Will shrimp turn my hair pink? (flamingos question)

If it hadn’t been cecil that said it, i’d never have believed the shrimp/pink flamingo connection. Because I learned in biology that bird’s feathers were much like hair or fur and even colored with the same pigment - melanin (I think). IIRC, melanin creates different colors in feathers by being arranged in such a way that it refracts light like a prism, giving the appearance of - say red or yellow - when light is bounced off of it.

(Experimentation on my own parrot bears that out. If you look at one of her bright green feathers by lighting it from behind so that the light shines through it (rather than being reflected off it) you find that the feather is “really” brown. Like my hair.)

So somehow in flamingos (and I guess canaries) a pigment other than melanin can get into the feather and change it’s color. Which finally leads me to my question - will this work with my own hair? If I eat the same shrimp can I turn my hair pink? Will too many carrots turn my hair orange? Is that how we get redheads?

A link to the column is appreciated. Are flamingos pink because they eat shrimps? Too many carrots will turn your skin orange anyway. http://www.straightdope.com/classics/a1_275a.html

I’ve never heard of hair turning orange from carotene. In another thread, Colibri said

Nope. They have red hair because they have red melanin instead of–or in addition to–brown melanin. The genetic difference between the two forms of melanin is slight.

I have no clue about the shimp= pink hair thing, but I do know for a fact that eating too many carrots can lead to an orange-ing of the hands. It happened to a good friend of mine as a child. He ate one of those 1/2 lb bags and got really sick. A while later his palms and parts of his fingers turned orange.

Pigments in bird feathers are generally either melanins (which mostly produce browns and blacks) and caroteniods (which produce yellow/orange/red). Blues are mostly produced structurally and not by pigments, that is they result from optical effects at the surface of the feather (see Cecil’s column Are Blue Jays not really blue?). Green is usually produced by the combination of a yellow pigment plus a blue structural color. The Turacos, an African family, are unusual in having several unique pigments, including ones for red and green.

Note that the foods that the flamingos eat - small shrimp and blue-green “algae” (cyanobacteria) - are not themselves pink. They merely contain carotenoids that the flamingo converts to a pigment called canthaxanthin, which is then deposited in the feathers.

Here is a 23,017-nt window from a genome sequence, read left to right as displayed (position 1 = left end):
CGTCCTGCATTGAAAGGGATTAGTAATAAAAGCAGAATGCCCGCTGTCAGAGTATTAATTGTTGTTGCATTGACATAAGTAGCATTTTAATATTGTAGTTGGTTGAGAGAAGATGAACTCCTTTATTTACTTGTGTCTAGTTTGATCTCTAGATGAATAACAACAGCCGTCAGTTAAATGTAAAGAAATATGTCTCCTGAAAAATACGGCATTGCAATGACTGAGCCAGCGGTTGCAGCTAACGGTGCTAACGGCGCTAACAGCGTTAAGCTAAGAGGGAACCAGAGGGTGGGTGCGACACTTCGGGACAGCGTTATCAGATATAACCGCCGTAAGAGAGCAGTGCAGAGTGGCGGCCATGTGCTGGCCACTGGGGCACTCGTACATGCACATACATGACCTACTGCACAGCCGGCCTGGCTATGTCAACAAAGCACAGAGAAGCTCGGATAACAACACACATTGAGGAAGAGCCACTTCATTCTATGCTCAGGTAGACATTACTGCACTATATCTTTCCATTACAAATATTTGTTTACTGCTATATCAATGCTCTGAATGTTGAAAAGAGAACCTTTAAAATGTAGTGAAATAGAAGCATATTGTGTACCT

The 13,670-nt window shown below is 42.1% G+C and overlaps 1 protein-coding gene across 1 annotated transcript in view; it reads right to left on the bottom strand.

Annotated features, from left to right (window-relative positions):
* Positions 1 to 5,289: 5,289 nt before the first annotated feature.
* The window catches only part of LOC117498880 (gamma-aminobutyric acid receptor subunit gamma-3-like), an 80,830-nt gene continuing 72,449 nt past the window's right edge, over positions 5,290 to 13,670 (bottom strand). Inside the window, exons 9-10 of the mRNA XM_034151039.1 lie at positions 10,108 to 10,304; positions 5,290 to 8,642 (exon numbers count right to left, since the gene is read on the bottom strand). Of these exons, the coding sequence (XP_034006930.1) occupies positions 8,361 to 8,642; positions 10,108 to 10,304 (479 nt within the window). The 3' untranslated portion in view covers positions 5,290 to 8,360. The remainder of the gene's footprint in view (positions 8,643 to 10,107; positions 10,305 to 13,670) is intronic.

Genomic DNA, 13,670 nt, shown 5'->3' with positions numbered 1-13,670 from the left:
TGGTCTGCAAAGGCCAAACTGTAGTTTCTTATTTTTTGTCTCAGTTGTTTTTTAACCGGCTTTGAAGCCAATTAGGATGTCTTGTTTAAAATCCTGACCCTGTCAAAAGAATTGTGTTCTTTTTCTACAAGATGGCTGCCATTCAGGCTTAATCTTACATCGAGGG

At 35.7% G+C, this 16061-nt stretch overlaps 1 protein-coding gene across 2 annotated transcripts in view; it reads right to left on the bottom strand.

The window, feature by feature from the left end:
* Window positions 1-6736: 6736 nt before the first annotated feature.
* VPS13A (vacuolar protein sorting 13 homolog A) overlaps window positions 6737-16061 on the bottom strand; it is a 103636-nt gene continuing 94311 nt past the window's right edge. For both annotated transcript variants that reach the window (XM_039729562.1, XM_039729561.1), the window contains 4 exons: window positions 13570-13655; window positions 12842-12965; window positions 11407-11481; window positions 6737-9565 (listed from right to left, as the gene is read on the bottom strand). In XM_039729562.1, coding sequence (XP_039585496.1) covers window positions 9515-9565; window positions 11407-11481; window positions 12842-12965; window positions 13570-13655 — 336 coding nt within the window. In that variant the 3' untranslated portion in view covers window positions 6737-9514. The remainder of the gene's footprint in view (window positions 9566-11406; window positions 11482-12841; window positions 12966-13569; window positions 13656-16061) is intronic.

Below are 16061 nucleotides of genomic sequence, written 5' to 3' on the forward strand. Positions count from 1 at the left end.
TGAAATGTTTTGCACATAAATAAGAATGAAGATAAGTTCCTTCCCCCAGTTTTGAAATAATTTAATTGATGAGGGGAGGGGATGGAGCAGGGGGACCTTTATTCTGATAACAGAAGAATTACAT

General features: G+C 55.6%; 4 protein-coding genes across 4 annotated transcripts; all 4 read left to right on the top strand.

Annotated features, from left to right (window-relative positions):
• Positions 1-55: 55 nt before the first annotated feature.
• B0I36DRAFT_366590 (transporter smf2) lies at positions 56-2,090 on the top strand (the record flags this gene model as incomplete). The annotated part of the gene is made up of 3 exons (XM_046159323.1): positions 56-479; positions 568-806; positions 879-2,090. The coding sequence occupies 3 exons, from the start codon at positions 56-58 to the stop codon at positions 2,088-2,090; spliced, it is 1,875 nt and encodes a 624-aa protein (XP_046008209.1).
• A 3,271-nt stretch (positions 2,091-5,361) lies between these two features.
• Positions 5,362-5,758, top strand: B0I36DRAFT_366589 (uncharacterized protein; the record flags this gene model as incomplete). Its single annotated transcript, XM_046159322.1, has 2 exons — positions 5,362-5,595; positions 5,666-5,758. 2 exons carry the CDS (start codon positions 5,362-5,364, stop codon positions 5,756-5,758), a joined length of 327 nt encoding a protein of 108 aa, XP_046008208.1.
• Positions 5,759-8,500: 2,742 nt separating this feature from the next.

As for how we get redheads, biblophage has it right - in humans the color is produced by a melanin, not a by a carotenoid. In order to get pink hair by eating shrimp, you would have to have some metabolic mechanism to convert a carotenoid to a pink form, and then deposit it in the hair - which humans don’t have.

SD Staff George
Straight Dope Curator of Birds

Thank you for providing the link to the Blue Jay column, Dr. George. (btw, how do scarlet macaws stay so red?)

[Edited by JillGat on 06-22-2001 at 11:29 PM]

Gosh, I dunno, Jill, how do they stay so red?

(Cripes, you’re never going to let me live that down, are you? Even after I sent you all those poison frogs.)

I shouldn’t have said anything. The molas and poison frogs are gorgeous.


Now, Jill, you’re perfectly entitled to gloat, having beaten me at my own game. (And there should have been a :wink: after my post).

To elaborate, Jill challenged my speculation that the red color in macaws is due to carotenoids. In fact, macaws apparently do have a unique non-carotenoid pigment called psittacin not found in other birds.

Originally sent to me by Jill:


First bet I ever paid off in poison frogs. (I hope the last, too.)

I remember reading a case study published in a popular magazine years and years ago, where the wife brought her husband in because his skin was slowly turning redder and redder. His overall health was good with no blood pressure problems or overexposure to sun. The clue came when the doctor investigated the man’s diet. The patient was consuming large amounts of tomato juice with meals and between meals. Somehow the pigments of the tomatoes were building up in his skin. The effect appeared to be all over his body and not just his face or hands.

I visited Hilo, Hawaii’s botanical gardens a few years ago, whehe I saw some white flamingos. I asked about them and was told they ate a sort of (for want of a better term) “Flamingo Chow” It didn’t have the shrimp they need to be pink.
They aren’t there anymore. Could the diet have caused their exit?